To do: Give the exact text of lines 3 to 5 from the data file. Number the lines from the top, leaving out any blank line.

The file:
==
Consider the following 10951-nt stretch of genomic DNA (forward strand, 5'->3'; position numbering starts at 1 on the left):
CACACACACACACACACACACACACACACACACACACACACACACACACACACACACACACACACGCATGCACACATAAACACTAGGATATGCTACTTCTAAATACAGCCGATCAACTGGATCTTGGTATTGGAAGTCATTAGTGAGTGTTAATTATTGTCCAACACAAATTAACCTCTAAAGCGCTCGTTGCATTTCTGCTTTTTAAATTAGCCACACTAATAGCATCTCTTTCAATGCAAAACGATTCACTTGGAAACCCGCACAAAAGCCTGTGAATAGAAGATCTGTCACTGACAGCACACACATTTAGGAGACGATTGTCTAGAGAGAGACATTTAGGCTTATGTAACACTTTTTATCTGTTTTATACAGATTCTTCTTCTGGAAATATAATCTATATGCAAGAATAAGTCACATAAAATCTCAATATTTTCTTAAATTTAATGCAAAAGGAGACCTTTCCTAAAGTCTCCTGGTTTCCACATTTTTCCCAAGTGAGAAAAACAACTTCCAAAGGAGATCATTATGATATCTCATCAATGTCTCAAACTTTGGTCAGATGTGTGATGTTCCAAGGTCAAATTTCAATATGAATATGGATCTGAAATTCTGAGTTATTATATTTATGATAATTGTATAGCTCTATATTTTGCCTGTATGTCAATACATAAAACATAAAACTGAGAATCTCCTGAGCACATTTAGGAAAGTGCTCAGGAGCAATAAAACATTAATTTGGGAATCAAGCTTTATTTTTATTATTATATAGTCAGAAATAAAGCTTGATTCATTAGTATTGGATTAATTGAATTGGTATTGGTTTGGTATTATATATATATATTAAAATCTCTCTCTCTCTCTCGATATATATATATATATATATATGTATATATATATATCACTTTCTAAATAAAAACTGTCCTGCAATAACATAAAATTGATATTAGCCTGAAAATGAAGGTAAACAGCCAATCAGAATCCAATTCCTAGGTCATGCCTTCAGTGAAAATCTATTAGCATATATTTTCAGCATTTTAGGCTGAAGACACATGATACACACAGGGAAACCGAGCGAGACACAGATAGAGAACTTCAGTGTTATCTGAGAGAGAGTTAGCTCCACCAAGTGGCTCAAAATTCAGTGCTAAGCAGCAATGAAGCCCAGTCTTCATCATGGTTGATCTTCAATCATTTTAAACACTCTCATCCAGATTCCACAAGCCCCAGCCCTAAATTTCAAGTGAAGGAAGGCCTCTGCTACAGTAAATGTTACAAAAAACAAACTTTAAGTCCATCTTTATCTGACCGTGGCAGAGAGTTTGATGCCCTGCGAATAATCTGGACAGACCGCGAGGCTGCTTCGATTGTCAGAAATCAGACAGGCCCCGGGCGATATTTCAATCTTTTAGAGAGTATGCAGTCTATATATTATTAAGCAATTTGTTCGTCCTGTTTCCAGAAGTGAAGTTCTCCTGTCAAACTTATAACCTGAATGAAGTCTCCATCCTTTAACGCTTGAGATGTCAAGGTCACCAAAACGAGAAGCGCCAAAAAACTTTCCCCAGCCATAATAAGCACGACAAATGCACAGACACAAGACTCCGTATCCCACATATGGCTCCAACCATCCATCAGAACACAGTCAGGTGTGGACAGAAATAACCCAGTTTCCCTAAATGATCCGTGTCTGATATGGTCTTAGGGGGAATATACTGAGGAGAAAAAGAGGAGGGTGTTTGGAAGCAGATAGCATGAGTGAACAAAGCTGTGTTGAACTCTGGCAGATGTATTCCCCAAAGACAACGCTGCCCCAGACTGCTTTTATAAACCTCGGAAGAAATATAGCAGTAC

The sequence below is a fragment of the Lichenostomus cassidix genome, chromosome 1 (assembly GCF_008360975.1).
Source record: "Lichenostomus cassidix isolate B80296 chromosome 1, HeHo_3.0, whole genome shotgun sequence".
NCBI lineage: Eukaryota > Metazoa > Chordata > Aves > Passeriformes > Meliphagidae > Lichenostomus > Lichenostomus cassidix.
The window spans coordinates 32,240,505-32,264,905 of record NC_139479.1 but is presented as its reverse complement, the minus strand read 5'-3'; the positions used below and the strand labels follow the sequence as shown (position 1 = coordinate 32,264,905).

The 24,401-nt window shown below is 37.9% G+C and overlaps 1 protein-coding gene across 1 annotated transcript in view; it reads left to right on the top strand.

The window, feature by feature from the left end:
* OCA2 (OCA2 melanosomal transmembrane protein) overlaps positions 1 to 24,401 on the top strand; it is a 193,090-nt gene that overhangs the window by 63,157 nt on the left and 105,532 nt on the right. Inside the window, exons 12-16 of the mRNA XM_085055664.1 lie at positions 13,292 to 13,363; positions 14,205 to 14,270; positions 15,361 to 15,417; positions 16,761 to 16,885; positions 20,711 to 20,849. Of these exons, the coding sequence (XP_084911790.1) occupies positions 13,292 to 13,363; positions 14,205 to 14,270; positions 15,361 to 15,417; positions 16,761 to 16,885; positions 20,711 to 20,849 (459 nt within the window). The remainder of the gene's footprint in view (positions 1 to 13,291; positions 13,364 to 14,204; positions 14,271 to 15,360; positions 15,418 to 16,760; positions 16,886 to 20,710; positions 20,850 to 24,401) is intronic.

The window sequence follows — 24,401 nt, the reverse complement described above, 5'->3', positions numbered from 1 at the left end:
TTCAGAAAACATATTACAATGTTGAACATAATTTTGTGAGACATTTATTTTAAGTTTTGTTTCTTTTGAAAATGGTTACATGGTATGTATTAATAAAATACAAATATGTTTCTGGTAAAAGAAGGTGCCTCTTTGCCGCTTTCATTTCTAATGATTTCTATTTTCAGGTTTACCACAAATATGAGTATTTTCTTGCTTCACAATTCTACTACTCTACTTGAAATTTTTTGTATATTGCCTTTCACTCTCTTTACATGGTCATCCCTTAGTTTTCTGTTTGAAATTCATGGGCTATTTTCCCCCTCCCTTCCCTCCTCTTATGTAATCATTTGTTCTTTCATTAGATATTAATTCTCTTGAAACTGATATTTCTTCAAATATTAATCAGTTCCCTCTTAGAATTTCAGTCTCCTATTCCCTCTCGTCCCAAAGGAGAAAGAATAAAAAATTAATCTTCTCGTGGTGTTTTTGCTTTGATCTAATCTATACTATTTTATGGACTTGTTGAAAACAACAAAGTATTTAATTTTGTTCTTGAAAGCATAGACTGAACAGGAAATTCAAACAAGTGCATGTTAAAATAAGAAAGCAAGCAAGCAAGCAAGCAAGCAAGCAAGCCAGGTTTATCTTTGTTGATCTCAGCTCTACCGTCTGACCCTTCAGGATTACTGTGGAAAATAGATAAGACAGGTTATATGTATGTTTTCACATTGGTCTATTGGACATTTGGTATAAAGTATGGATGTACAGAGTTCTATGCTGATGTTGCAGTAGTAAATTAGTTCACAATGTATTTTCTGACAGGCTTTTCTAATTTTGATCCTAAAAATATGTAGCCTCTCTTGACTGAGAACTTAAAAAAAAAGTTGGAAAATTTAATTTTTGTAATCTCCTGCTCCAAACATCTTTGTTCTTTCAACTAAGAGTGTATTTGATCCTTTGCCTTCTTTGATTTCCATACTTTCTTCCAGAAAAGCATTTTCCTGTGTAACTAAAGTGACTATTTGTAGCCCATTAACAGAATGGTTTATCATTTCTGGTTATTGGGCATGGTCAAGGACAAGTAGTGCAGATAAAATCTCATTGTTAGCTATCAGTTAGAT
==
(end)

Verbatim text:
The sequence below is a fragment of the Lichenostomus cassidix genome, chromosome 1 (assembly GCF_008360975.1).
Source record: "Lichenostomus cassidix isolate B80296 chromosome 1, HeHo_3.0, whole genome shotgun sequence".
NCBI lineage: Eukaryota > Metazoa > Chordata > Aves > Passeriformes > Meliphagidae > Lichenostomus > Lichenostomus cassidix.